Jersey Boys' talented cast performs at the Straz Center until April 17.
I don’t very often make a journey out of town to see theater during the busy season (so much to see right here in Sarasota, you know). But occasionally a show comes along that hasn’t yet made it here--and may or may not for the foreseeable future--and a trip across the Sunshine Skyway is in order.
That’s the case with the hit musical Jersey Boys, now playing through April 17 at the Straz Center for the Performing Arts in Tampa. While the show bowed in New York and London several years ago and has played at the Straz before, I’d never made the time to see it. Perhaps this time around I was inspired to see this retelling of how Frankie Valli and the Four Seasons came to be after seeing the real Frankie perform onstage last year.
Naturally, the touring production has a slick, fast-moving pace and lots of great songs from the 1960s, some that were performed originally by the Four Seasons and some by other groups of the period. It’s also got talented performers in both the major roles and supporting turns. But best of all, it’s got really interesting storytelling; even if you thought you knew the history of the pop music group before, you get a fresh perspective on it here.
That’s because the writers (Marshall Brickman and Rick Elice) made two wise choices: to give each member of the original quartet a chance to tell his version of the tale (through the gimmick of the four seasons, spring, summer, fall and winter), and to make many of the songs directly relate to the genesis of the group or events happening in their personal lives. A lot of shows try to do the latter, but it doesn’t always work. Here, it’s very effective, as when Frankie (Joseph Leo Bwarie) sings a heartfelt My Eyes Adored You after breaking up with his wife, or when his solo career takes off with the introduction of the song Can’t Take My Eyes Off You.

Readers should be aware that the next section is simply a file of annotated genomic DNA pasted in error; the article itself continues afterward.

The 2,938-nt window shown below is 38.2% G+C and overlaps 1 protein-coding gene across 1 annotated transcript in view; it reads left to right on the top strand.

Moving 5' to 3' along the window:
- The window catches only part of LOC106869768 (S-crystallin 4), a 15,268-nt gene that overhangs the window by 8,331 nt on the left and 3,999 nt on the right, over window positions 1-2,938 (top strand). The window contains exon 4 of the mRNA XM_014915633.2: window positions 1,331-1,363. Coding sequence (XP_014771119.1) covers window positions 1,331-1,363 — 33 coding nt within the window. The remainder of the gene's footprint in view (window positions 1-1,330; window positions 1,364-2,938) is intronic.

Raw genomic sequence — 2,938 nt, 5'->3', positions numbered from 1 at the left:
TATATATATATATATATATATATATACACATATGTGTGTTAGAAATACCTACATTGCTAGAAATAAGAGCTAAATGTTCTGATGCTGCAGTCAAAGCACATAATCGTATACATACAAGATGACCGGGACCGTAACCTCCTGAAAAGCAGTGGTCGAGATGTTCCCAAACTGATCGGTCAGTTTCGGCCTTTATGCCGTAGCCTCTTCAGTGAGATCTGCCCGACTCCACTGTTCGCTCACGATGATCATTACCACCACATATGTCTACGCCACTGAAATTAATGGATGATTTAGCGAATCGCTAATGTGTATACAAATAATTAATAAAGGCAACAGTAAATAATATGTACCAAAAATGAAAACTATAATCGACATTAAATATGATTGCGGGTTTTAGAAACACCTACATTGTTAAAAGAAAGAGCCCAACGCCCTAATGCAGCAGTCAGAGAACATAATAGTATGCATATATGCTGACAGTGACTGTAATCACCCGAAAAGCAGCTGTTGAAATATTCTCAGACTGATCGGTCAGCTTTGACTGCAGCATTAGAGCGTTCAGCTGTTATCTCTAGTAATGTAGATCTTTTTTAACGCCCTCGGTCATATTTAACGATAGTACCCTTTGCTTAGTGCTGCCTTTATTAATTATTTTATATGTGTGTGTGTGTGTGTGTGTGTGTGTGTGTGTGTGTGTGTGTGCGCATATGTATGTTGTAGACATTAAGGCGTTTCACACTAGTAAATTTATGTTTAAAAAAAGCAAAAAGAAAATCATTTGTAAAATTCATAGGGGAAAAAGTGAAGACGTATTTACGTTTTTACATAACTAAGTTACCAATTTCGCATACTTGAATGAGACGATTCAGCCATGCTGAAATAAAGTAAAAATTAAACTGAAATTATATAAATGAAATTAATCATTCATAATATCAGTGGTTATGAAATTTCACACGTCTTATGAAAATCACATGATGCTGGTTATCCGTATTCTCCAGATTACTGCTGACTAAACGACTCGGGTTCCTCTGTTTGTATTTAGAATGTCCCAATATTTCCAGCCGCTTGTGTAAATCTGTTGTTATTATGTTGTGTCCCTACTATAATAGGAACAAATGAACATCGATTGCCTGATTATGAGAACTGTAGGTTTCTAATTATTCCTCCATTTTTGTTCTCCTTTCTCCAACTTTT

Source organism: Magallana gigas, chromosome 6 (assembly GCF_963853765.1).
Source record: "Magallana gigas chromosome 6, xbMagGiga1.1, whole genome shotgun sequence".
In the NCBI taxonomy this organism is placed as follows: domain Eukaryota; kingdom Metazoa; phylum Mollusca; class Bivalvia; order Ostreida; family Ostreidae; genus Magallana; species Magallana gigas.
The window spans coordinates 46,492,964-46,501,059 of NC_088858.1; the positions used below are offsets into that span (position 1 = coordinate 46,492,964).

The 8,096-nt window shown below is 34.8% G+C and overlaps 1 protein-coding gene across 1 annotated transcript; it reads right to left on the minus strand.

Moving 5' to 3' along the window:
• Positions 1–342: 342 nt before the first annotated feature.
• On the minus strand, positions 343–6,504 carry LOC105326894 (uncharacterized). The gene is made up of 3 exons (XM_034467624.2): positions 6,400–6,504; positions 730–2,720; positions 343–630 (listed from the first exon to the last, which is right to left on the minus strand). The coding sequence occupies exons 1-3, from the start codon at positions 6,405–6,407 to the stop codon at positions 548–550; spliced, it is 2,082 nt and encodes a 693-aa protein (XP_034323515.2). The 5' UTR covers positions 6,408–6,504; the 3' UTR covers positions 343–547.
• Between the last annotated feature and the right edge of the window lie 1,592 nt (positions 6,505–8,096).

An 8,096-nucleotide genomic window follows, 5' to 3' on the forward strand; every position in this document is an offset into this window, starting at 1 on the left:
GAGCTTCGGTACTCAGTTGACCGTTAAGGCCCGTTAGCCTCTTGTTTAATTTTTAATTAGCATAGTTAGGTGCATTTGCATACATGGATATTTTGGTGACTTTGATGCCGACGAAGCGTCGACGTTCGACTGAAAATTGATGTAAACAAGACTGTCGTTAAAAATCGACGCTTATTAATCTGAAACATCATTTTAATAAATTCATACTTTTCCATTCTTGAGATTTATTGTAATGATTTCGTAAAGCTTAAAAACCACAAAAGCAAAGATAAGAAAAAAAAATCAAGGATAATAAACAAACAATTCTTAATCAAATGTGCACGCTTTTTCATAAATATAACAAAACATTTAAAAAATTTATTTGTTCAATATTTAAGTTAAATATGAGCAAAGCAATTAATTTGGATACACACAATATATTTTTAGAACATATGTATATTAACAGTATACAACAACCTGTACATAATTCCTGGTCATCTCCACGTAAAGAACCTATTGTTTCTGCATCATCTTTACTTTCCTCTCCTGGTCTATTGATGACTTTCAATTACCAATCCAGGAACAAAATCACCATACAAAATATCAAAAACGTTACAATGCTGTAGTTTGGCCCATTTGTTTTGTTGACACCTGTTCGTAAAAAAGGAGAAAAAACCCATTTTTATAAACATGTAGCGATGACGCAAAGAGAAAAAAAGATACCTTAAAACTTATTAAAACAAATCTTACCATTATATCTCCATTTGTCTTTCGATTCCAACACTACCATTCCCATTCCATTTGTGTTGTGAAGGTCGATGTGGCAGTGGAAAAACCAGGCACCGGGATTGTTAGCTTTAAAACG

But, as the show’s title implies, it’s not all Frankie, all the time. We get insight as well into tough guy Tommy DeVito (Matt Bailey), who thinks he should get the credit for the group’s success; latecomer Bob Gaudio (Quinn VanAntwerp), who likewise makes a convincing case that without his songs that success would never have come; and Nick Massi (Steve Gouveia), who, in Act II, confesses to being the Ringo of the group and decides to spend more time with his family. The toll of the music business on family members, as well as the guys themselves, is pretty clear, and, for a Broadway musical, told with some pretty brutal honesty.
But that hardly makes Jersey Boys any kind of downer. Whether you were around the first time songs like Sherry, Walk Like a Man, Bye Bye Baby and other memorable tunes were heard or caught up to them later on, there’s no denying their pop power. And there’s nothing quite like hearing them in the context of their times and the back story of the Four Seasons.
For tickets to Jersey Boys at the Straz, call (813) 229-7827 or go online at strazcenter.org.